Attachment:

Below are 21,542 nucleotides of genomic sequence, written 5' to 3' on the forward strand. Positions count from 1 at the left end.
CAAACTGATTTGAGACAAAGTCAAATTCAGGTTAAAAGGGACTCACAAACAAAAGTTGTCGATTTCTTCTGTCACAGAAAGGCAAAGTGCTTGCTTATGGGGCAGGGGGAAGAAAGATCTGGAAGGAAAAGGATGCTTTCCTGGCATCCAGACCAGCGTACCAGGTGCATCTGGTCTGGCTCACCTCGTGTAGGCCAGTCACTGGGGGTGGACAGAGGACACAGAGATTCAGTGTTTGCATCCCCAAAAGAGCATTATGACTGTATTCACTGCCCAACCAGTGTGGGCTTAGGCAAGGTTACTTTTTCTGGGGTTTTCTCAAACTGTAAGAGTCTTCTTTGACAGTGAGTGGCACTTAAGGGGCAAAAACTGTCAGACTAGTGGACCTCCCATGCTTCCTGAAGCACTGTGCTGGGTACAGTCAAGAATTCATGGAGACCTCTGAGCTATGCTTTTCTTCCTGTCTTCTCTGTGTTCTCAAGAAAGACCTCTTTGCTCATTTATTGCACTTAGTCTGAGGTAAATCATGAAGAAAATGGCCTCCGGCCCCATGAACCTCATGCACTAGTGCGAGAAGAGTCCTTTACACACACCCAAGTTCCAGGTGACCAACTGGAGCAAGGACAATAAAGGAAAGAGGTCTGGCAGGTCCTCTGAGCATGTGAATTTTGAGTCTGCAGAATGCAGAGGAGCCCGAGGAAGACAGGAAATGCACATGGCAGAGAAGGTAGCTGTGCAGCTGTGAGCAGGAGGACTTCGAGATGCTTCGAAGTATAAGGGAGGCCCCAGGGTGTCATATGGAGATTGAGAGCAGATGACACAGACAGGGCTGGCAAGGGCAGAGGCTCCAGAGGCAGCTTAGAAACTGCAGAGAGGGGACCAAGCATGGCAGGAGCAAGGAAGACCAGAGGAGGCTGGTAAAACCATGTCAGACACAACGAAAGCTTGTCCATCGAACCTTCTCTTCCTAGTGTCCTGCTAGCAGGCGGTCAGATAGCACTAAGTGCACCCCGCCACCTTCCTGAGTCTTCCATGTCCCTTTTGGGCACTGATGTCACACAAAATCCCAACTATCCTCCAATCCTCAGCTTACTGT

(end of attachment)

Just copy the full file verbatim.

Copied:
Below are 21,542 nucleotides of genomic sequence, written 5' to 3' on the forward strand. Positions count from 1 at the left end.
CAAACTGATTTGAGACAAAGTCAAATTCAGGTTAAAAGGGACTCACAAACAAAAGTTGTCGATTTCTTCTGTCACAGAAAGGCAAAGTGCTTGCTTATGGGGCAGGGGGAAGAAAGATCTGGAAGGAAAAGGATGCTTTCCTGGCATCCAGACCAGCGTACCAGGTGCATCTGGTCTGGCTCACCTCGTGTAGGCCAGTCACTGGGGGTGGACAGAGGACACAGAGATTCAGTGTTTGCATCCCCAAAAGAGCATTATGACTGTATTCACTGCCCAACCAGTGTGGGCTTAGGCAAGGTTACTTTTTCTGGGGTTTTCTCAAACTGTAAGAGTCTTCTTTGACAGTGAGTGGCACTTAAGGGGCAAAAACTGTCAGACTAGTGGACCTCCCATGCTTCCTGAAGCACTGTGCTGGGTACAGTCAAGAATTCATGGAGACCTCTGAGCTATGCTTTTCTTCCTGTCTTCTCTGTGTTCTCAAGAAAGACCTCTTTGCTCATTTATTGCACTTAGTCTGAGGTAAATCATGAAGAAAATGGCCTCCGGCCCCATGAACCTCATGCACTAGTGCGAGAAGAGTCCTTTACACACACCCAAGTTCCAGGTGACCAACTGGAGCAAGGACAATAAAGGAAAGAGGTCTGGCAGGTCCTCTGAGCATGTGAATTTTGAGTCTGCAGAATGCAGAGGAGCCCGAGGAAGACAGGAAATGCACATGGCAGAGAAGGTAGCTGTGCAGCTGTGAGCAGGAGGACTTCGAGATGCTTCGAAGTATAAGGGAGGCCCCAGGGTGTCATATGGAGATTGAGAGCAGATGACACAGACAGGGCTGGCAAGGGCAGAGGCTCCAGAGGCAGCTTAGAAACTGCAGAGAGGGGACCAAGCATGGCAGGAGCAAGGAAGACCAGAGGAGGCTGGTAAAACCATGTCAGACACAACGAAAGCTTGTCCATCGAACCTTCTCTTCCTAGTGTCCTGCTAGCAGGCGGTCAGATAGCACTAAGTGCACCCCGCCACCTTCCTGAGTCTTCCATGTCCCTTTTGGGCACTGATGTCACACAAAATCCCAACTATCCTCCAATCCTCAGCTTACTGT